U.S. futures shot higher early Monday, with bank stocks mostly gaining after the Federal Deposit Insurance Corp. said it had agreed to the sale of troubled Silicon Valley Bank to North Carolina-based First-Citizens Bank & Trust Co.
Futures for the Dow Jones Industrial Average and S&P 500 each climbed 0.8% early Monday.
The FDIC took control of Silicon Valley Bank after it collapsed on March 10, promising to protect all depositors. Nasdaq-traded stock of First Citizens BancShares, Inc., parent company of First-Citizens, jumped 40% in premarket trading early Monday.
The acquisition of Silicon Valley Bank lender could raise confidence in the troubled banking industry after failures at SVB and two other banks rattled investors, driving bank shares sharply lower.
But concerns persist that higher interest rates that are squeezing lenders could increase the likelihood of a recession. Earlier this month, shares of and faith in Credit Suisse, which has its own unique set of troubles, fell so much that regulators brokered a takeover of the Swiss bank by rival UBS.
Deutsche Bank, whose stock tumbled 8.5% in Germany on Friday on concerns over its financial health, gained 3.2% in early trading Monday.
“So far, regulators and lawmakers have worked together to keep the crisis under control, and they have used all the help they could to do so,” Naeem Aslam of Zaye Capital Markets said in a commentary. “This particular element is keeping the hope alive that whatever the issue was with Deutsche Bank, lawmakers are going to address it, as there is simply too much to lose if things are left alone.”
Germany’s DAX jumped 1.4% and the CAC 40 in Paris surged 1.2%. Britain’s FTSE 100 climbed 1%.
The managing director of the International Monetary Fund, Kristalina Georgieva, told a conference in Beijing on Sunday that risks to financial stability have risen as interest rates are raised to fight inflation. She said actions by central banks and other regulators have helped to ease strains on markets, “but uncertainty is high, which underscores the need for vigilance.”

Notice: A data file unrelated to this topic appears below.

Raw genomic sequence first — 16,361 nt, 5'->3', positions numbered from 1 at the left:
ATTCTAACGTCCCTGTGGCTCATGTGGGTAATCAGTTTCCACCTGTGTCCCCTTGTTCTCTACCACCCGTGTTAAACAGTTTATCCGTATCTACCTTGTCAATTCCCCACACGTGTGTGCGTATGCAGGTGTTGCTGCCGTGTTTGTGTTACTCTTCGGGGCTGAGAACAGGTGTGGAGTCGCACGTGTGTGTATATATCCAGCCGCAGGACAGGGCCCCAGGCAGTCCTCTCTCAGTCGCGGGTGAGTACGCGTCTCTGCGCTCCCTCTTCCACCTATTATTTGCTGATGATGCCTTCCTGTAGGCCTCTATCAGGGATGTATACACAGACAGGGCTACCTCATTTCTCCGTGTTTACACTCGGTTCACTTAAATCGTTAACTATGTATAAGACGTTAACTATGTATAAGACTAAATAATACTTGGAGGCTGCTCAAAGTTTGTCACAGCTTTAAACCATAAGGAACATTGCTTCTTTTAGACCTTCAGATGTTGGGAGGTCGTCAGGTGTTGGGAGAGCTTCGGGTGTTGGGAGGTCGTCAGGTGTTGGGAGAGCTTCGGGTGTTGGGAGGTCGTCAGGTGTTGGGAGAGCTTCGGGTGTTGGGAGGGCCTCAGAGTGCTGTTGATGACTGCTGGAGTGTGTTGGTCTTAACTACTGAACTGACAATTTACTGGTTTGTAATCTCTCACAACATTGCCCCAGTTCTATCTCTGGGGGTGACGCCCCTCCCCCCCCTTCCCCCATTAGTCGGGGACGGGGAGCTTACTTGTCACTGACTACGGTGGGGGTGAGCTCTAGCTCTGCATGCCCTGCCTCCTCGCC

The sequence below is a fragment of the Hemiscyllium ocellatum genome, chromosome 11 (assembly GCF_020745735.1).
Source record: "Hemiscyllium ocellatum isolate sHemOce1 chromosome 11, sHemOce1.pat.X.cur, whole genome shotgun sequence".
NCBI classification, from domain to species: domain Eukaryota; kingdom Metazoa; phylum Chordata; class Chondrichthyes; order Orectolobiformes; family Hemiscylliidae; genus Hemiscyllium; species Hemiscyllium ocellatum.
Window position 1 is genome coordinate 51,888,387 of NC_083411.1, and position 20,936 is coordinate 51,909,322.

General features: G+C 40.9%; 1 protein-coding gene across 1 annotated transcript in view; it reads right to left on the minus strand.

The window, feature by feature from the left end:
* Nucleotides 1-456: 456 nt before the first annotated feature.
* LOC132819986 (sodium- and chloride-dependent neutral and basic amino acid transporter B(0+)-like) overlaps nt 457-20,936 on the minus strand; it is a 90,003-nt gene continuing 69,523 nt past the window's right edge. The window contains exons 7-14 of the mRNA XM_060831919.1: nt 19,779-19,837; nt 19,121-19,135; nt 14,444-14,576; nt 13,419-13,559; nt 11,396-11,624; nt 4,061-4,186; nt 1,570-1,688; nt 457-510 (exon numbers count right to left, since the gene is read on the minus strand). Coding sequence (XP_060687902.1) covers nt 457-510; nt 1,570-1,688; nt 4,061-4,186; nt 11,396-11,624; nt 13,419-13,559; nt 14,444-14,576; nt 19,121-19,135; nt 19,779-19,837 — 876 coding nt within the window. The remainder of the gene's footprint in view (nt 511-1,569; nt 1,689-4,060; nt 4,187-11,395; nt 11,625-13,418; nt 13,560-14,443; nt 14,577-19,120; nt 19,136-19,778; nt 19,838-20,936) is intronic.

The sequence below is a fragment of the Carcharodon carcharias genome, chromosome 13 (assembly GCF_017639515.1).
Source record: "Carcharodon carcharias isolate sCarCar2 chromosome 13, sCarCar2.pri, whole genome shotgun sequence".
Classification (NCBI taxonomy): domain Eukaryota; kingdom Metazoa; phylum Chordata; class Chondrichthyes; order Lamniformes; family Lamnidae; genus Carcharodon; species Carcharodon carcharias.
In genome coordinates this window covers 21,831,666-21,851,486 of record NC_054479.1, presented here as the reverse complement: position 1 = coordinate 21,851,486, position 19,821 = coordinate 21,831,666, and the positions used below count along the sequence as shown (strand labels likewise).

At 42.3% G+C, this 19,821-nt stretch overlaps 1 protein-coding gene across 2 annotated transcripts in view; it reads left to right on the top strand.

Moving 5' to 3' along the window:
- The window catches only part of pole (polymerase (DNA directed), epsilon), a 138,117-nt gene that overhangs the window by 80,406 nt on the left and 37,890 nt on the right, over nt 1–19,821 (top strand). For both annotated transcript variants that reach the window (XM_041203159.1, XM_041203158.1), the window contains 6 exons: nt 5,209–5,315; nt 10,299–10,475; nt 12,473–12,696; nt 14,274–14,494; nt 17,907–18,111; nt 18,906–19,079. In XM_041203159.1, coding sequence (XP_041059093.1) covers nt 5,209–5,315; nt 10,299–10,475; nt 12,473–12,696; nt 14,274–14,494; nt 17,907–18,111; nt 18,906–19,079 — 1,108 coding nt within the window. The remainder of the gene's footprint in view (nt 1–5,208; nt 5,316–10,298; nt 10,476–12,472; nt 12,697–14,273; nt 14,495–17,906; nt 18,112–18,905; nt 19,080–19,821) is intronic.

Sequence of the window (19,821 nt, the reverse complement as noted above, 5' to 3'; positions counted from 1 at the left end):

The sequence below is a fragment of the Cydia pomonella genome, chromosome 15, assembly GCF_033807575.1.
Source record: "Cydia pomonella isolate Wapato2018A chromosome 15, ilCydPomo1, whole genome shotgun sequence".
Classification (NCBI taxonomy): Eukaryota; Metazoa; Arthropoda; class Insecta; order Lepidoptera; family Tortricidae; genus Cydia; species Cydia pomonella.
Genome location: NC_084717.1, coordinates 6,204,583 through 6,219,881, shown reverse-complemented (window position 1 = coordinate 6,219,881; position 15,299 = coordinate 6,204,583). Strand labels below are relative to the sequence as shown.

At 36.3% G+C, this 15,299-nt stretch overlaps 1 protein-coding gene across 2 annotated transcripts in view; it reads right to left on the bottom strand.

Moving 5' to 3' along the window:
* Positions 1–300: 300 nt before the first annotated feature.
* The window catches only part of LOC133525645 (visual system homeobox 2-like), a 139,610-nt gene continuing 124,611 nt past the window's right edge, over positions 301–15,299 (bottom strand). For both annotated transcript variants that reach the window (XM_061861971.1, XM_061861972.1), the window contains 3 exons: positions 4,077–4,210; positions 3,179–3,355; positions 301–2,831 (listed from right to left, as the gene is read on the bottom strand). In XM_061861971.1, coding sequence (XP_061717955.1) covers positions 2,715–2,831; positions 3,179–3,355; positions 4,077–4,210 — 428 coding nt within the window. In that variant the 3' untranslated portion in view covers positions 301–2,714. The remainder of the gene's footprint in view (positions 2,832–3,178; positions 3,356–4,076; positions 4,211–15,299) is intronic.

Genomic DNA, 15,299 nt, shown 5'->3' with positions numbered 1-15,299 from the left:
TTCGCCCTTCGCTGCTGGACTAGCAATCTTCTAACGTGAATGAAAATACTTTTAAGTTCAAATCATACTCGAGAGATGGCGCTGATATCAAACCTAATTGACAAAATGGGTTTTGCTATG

Chinese markets declined after the government reported that industrial profits fell nearly 23% in the first two months of the year from a year earlier.
Hong Kong’s Hang Seng skidded 1.8% to 19,567.69 and the Shanghai Composite index lost 0.4% to 3,251.40.
Tokyo’s Nikkei 225 added 0.3% to 27,476.87 and the Kospi in Seoul shed 0.2% to 2,409.22. Australia’s S&P/ASX 200 edged 0.1% higher, to 6,962.00 and the Sensex in Mumbai gained 0.7%. Shares edged higher in Bangkok.
On Friday, the S&P 500 rose 0.6%, marking its second straight weekly gain, and the Dow industrials added 0.4%. The Nasdaq composite climbed 0.3% while the Russell 2000 index rose 0.9%.
Investors are focused on what the Federal Reserve and other central banks will do with interest rates going forward after the recent spate of turmoil in the banking sector.
The failures of Silicon Valley Bank and at New York-based Signature Bank have cast a harsh spotlight across the entire industry. Investors have zeroed in on smaller and midsized banks, the ones below in size of the “too-big-to-fail” banks and seen as riskier.
Pressure on lenders could hinder lending to small and midsized businesses across the country. That in turn could lead to less hiring, a weaker economy and a higher potential for a recession that many economists already saw as likely.
In other trading, U.S. benchmark crude oil advanced 85 cents to $70.11 per barrel in electronic trading on the New York Mercantile Exchange. It lost 70 cents to $69.26 on Friday.
Brent crude, the pricing basis for international trading, gained 92 cents to $75.51 per barrel in London.
The U.S. dollar rose to 131.48 Japanese yen from 130.57 yen. The euro inched up to $1.0778 from $1.0774.
Kurtenbach reported from Bangkok, Ott reported from Silver Spring, Maryland.